“I think someone should run. Just because Republicans ought to be given a choice.”
That was failed 2016 Republican presidential candidate Jeb Bush, speaking with Obama narrator David Axelrod. The former Florida governor was touting Maryland’s Republican governor Larry Hogan but seemed to leave the door open for himself.
“You never say never,” Bush told Axelrod. “Who knows what’s going to happen?”
“Low-Energy Jeb,” as candidate Trump dubbed him in 2016, expressed no complaints with President Trump’s economic policies. On the other hand, Bush is a longstanding and fervent champion of illegal immigration.
“Yes, they broke the law, but it’s not a felony,” Bush told CBS News back in 2014. “It’s an act of love. It’s an act of commitment to your family.”
That was the year of the first “caravan” invasion, in which thousands of Mexican and Central American parents chose to put their own children in the hands of criminal smugglers. This massive act of child abuse and human trafficking drew little if any criticism from Jeb Bush, father of three children. To be fair, also holding off on criticism was Pope Francis and all those activist priests who serve as chaplains of the left and reserve their righteous wrath for Trump.
Describing the violation of U.S. immigration law as an “act of love” might indicate strange priorities for Jeb Bush. The failed 2016 candidate has never come out with equal fervor for more legal immigration based on merit and American needs, which is President Trump’s position. Likewise, Jeb Bush has been pretty quiet about the rulers of Mexico and Central American countries, whose failed policies drive people north.
Bush’s diminutive wife Columba is a “Mexican-born immigrant” who has “steeped Jeb in Hispanic culture.” In reality, “Hispanic” is a linguistic term and there is no overarching Hispanic culture. It may be Columba who has steeped Jeb in support for illegal immigration, official policy of the Mexican government. The “socialist messiah” Andres Manuel Lopez Obrador, who believes that all migrants have a “right” to live in the United States, is happy to grab the $33.48 billion in remittances from 2018, a six percent increase from 2017.
More recently, Jeb Bush has targeted the “heartless policy” of separating parents and children who cross the U.S. border illegally and contended that “Children shouldn’t be used as a negotiating tool.” He shows no knowledge that this was the Obama policy.
“Even if the immigration law is executed with perfection, there will be parents separated from their children.” That was a 2011 statement of Cecilia Muñoz, formerly of the National Council of La Raza, and at the time White House Director of Intergovernmental Affairs. Likewise, Bush seems unaware that if a person is jailed for bank robbery or fraud in the USA, her children are never incarcerated with her.
In his conversation with David Axelrod, Bush also evoked “a conversation about what it is to be a conservative.” The nation needs to have “competing ideologies that are dynamic,” Bush said, “rather than revert back to a nostalgic time.” Jeb didn’t wax nostalgic about his brother’s administration, on which 9/11 occurred, but there is a back story here that evokes the college admissions scandal. In the Bush league, success is largely a matter of connections.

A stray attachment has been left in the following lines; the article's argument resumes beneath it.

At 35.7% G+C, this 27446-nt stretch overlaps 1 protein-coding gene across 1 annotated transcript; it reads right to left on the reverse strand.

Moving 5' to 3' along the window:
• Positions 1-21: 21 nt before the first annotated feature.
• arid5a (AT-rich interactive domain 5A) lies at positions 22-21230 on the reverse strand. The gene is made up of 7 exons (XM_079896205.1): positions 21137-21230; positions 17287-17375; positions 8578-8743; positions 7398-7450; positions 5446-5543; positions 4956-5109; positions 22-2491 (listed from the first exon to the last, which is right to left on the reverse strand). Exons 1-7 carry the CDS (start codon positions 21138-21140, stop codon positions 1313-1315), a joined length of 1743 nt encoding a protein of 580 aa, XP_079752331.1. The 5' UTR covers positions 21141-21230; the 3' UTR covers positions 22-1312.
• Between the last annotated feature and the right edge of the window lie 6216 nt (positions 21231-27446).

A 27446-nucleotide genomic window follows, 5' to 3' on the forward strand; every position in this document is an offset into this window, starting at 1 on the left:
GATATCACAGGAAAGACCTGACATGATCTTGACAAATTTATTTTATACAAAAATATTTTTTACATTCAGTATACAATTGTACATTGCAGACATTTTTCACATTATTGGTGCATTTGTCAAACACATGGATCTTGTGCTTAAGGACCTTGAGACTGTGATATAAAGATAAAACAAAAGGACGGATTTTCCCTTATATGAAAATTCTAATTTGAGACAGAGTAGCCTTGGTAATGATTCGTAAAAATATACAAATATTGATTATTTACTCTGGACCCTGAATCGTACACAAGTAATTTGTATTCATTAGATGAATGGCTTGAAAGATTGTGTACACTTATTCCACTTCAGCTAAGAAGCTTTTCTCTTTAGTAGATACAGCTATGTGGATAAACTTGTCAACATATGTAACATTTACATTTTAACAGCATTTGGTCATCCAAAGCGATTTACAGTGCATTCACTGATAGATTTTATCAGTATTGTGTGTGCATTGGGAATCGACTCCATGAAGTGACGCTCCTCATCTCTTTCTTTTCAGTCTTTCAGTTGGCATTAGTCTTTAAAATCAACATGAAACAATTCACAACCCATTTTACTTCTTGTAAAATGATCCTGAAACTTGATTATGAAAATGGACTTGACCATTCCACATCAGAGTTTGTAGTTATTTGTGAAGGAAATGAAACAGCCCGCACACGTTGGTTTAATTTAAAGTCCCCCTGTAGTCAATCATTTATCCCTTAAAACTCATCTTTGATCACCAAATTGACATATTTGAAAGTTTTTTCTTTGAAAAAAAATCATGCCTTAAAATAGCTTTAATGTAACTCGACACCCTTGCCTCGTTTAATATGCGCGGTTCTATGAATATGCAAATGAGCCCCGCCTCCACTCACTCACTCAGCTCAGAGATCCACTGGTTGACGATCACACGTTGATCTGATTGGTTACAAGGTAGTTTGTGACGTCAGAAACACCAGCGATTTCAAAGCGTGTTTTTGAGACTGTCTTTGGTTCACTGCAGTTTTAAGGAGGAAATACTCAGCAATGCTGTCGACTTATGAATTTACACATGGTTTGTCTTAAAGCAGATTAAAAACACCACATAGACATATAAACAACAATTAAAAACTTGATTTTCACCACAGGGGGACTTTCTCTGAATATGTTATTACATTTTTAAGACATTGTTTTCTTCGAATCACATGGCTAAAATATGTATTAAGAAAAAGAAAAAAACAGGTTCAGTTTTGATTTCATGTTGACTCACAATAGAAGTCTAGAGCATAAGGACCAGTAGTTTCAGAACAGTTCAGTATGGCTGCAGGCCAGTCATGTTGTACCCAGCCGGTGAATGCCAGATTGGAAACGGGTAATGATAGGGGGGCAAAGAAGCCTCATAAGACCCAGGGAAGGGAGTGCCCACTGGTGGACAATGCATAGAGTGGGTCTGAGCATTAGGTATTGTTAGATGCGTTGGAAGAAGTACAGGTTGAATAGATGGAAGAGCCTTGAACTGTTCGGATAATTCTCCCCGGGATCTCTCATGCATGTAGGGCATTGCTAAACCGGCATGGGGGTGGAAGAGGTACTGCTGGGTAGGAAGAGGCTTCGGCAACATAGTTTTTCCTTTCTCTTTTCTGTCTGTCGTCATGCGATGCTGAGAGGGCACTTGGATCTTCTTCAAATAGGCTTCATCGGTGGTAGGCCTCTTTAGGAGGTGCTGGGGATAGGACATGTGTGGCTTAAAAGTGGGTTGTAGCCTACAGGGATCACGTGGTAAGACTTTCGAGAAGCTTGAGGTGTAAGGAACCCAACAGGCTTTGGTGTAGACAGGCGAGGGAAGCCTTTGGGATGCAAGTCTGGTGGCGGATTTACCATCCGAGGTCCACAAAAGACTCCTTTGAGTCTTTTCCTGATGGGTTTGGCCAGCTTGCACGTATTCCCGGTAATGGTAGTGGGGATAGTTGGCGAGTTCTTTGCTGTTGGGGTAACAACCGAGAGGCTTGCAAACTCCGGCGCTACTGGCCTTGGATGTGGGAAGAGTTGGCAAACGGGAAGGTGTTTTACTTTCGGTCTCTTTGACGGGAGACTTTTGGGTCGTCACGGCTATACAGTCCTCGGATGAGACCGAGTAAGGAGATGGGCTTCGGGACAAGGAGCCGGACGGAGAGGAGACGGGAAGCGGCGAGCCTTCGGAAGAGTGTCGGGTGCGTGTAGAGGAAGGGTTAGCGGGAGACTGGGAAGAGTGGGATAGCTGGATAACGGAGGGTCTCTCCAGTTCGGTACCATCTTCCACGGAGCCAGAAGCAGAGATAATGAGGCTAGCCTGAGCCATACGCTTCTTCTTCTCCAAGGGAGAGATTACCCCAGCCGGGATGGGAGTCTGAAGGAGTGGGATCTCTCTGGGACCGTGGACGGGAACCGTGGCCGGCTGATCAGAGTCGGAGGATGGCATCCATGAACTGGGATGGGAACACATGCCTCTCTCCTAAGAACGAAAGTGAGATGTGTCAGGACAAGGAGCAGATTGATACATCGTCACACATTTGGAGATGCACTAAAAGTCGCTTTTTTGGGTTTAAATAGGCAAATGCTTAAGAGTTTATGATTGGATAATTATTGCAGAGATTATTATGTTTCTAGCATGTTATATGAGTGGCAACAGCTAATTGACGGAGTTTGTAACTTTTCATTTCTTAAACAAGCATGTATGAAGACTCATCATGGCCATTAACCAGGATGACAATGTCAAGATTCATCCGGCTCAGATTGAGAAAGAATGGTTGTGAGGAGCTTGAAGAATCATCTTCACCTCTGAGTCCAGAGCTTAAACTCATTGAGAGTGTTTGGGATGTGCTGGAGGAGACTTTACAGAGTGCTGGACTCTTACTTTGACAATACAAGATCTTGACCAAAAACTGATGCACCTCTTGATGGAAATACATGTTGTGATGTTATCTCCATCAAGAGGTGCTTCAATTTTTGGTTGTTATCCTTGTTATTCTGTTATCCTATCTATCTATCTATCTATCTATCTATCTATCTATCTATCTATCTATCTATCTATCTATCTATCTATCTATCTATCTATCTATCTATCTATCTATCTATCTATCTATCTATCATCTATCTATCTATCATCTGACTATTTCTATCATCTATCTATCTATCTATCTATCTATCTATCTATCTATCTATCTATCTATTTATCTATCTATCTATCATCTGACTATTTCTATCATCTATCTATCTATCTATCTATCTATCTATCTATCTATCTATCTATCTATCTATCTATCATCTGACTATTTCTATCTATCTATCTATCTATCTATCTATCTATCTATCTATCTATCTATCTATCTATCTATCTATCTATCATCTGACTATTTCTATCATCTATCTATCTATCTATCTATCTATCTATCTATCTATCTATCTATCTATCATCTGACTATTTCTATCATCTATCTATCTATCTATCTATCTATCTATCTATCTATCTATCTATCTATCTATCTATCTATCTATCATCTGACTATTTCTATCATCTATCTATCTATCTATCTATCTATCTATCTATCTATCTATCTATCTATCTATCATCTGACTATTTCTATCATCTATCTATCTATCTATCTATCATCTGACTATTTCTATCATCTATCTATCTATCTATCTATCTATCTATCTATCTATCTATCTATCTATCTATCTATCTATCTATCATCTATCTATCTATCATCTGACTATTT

In Secrets of the Tomb: Skull and Bones, the Ivy League, and the Hidden Paths of Power, Yale alum Alexandra Robbins charts the founding of the Order of Skull and Bones in the 1830s. More than 150 years later, Robbins explains. “This tiny club has set up networks that have thrust three members into the most powerful position in the world.”
President William Howard Taft, 1909-1914, who also put in a stint as Chief Justice, was a Bonesman. So was President George Herbert Walker Bush, 1988-1992, who was accused by Pat Buchanan of running a “Skull and Bones presidency.” The most recent Skull and Bones alum in the White House is George W. Bush, who in 2004 prevailed against fellow Bonesman John Kerry.
As one Bonesman explained, “the biggest benefit of Skull and Bones is the networking,” and Robbins finds plenty of that. President George H. W. Bush named Bonesman Richard Anthony Moore as ambassador to Ireland and Bonesman Paul Lambert, who had no diplomatic experience, as ambassador to Ecuador. The pick for secretary of labor was George Ball, with fellow Bonesmen James Hemphill in the department of the interior and Edwin Dale at management and budget.
In similar style, President George W. Bush chose fellow Bonesman William H. Donaldson to head the Securities and Exchange Commission. Skull and Bones vet Edward McNally got the call as general counsel for Homeland Security and senior associate counsel to the president for national security. Bonesman Robert D. McCallum was the pick for assistant attorney general in the civil-rights division of the DOJ, and Bonesman Evan G. Galbraith became a defense representative in Europe and adviser to NATO.
Observers could be forgiven for thinking that the primary consideration for these Bush picks was the Skull and Bones connection, not competence, experience, or any strong conservative profile. Likewise, Americans couldn’t be blamed for seeing the Bush family connection as Jeb’s primary qualification for the White House.
Meanwhile, millions of “deplorable” Trump supporters could be forgiven for rejecting the open-border ideology of Low-Energy Jeb, which mirrors the view of Crooked Hillary and the socialist Democrats lining up for 2020.
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